Right now the United States is experiencing an ebb and flow within the economy and the housing market is part of these changes. With inflation increasing around the world, it only makes sense that America would need to start taking steps to combat it state-side. The biggest step taken so far has been by the Federal Reserve and its decision to enact the largest interest rate spike in 28 years.
The goal of the interest rate increase is to help reign in prices on goods such as gas and groceries. The interest rate increase is a 0.75% target with the Fed balancing within that target range based on inflation. While this is a large increase, it’s coming up from historically-low interest rates meaning borrowers aren’t as impacted by the rate itself but instead the cost of homes currently on the market.
Understanding the Interest Rate Changes
The Federal Open Market Committee oversees national and international risks to the US economy in order to take necessary actions as soon as possible. All of that is to say that there are dedicated teams with experience in managing America’s complex economy watching what’s happening around the world. The Fed will only make changes to interest rates and lending options if there are no other actions to take. The hope is that the interest rate increase can cool down the housing market and slow price growth while inflation settles down and more families can afford a new home.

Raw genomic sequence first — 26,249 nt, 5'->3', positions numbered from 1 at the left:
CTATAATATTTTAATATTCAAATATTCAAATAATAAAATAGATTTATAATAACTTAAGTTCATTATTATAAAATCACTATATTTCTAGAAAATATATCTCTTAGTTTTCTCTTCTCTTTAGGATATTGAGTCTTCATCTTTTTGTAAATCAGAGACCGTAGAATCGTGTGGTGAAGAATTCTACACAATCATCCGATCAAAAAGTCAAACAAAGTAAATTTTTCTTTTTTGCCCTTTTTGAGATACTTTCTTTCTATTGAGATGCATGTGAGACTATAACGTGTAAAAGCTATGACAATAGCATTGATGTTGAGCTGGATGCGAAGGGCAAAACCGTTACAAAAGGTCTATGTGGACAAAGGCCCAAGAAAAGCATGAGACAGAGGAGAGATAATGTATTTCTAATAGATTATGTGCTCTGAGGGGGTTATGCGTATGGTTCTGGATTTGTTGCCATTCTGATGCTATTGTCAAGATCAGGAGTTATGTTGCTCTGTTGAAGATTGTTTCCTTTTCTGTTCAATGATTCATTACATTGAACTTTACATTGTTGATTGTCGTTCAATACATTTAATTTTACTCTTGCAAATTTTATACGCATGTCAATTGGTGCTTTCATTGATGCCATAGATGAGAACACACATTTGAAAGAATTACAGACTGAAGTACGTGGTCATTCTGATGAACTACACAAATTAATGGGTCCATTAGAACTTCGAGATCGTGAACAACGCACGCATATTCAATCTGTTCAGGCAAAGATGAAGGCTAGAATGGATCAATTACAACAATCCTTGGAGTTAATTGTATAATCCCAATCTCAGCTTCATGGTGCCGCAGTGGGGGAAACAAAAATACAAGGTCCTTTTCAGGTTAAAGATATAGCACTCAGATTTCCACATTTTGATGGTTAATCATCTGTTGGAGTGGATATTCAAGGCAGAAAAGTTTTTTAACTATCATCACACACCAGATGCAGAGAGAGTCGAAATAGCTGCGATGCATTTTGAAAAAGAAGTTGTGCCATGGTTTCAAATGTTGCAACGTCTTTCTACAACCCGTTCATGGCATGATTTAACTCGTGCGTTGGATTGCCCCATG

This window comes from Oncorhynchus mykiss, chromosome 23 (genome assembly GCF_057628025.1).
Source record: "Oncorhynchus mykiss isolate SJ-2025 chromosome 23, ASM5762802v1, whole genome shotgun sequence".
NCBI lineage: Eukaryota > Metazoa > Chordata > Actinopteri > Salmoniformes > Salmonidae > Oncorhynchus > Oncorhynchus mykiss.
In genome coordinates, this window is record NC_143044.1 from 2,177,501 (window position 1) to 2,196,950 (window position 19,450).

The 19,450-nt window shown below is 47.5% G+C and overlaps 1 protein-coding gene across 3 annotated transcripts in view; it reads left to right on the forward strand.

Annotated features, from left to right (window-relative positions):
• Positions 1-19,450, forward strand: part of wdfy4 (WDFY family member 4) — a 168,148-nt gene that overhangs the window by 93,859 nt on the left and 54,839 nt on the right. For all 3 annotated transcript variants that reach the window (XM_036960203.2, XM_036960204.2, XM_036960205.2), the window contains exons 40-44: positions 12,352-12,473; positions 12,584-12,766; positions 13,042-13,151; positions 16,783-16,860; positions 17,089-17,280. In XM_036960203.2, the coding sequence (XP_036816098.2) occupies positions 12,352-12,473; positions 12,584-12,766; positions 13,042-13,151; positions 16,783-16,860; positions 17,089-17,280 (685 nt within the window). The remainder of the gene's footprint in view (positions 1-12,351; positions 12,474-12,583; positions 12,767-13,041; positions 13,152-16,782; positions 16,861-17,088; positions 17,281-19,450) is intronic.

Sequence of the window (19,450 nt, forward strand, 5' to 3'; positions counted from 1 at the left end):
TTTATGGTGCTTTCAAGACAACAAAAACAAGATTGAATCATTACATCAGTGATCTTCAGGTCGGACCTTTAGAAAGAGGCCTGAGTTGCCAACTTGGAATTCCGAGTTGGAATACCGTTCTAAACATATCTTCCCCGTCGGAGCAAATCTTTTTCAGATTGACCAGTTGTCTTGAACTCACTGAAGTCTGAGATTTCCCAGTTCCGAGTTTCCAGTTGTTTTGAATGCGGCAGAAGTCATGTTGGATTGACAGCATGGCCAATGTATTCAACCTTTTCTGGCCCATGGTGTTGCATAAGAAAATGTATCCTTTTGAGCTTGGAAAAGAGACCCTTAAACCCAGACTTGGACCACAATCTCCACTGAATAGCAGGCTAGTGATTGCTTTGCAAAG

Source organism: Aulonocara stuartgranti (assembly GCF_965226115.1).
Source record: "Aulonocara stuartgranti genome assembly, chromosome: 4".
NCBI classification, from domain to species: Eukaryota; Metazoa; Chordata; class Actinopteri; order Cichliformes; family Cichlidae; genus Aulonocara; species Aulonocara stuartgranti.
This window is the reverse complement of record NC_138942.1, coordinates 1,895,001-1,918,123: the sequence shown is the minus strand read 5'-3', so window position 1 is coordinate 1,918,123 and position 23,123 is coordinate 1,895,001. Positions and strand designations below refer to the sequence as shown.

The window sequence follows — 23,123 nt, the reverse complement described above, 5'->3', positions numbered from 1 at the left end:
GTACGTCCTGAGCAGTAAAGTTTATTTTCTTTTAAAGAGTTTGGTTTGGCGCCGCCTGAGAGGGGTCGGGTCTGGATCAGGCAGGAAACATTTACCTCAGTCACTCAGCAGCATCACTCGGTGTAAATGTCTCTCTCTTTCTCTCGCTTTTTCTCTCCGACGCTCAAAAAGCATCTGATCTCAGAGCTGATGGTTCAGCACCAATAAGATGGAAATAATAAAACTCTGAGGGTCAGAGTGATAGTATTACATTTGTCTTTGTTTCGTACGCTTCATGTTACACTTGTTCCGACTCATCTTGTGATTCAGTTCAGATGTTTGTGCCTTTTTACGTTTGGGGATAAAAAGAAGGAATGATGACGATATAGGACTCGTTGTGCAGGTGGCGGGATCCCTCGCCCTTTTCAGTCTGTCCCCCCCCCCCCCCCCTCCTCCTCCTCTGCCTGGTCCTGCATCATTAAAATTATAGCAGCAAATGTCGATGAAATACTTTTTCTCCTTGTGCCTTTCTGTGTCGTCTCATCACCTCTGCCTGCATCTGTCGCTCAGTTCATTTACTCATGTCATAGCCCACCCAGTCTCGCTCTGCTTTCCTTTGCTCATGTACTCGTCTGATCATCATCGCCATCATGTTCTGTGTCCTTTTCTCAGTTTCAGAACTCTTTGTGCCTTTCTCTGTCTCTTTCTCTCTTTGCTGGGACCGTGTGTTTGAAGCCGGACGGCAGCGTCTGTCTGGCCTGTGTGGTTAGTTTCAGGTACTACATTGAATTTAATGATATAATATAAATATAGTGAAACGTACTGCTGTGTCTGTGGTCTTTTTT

To put the rate increase into a more manageable perspective, take the most recent increase of 0.55% for 30-year fixed-rate mortgages. If the target home is sitting at a $300,000 price tag, the monthly mortgage payment would be right around $1,650 a month prior to the rate change. Now that same mortgage would cost around $100 more each month which is a lot less of an increase than most buyers expected.
It’s a Small Change To Fix a Bigger Problem
Even a small change can have a big impact on a potential home buyer. Many interested parties have a detailed budget they need to stick to either to get approved for a mortgage or to keep themselves financially comfortable once payments start. There’s no denying that a changing interest rate leads to more work on adjusting a budget or changing property targets. The good news is that the Fed set this range to be worked within, not taken instantly to the top.
The silver lining for buyers right now is that they no longer have to compete with those who were only interested due to the record-low interest rates seen in the last two years. Less demand leads to more houses being able to enter the market before being purchased. An ease on the housing supply pinch should slow price growth and give shoppers more options in each market. Sellers are still in a similar position with their property being at a higher value than ever before, they’ll simply have less bids coming in. Don’t worry though, the demand is still high enough that a majority of homes are off the market within weeks.
Entering the housing market right now can seem like diving into the deep end, but the adventure can be an exciting plunge with the right support. The Potempa Team has experience connecting home buyers with the right lending tools through any economic changes. Reach out to our seasoned staff today for a free consultation.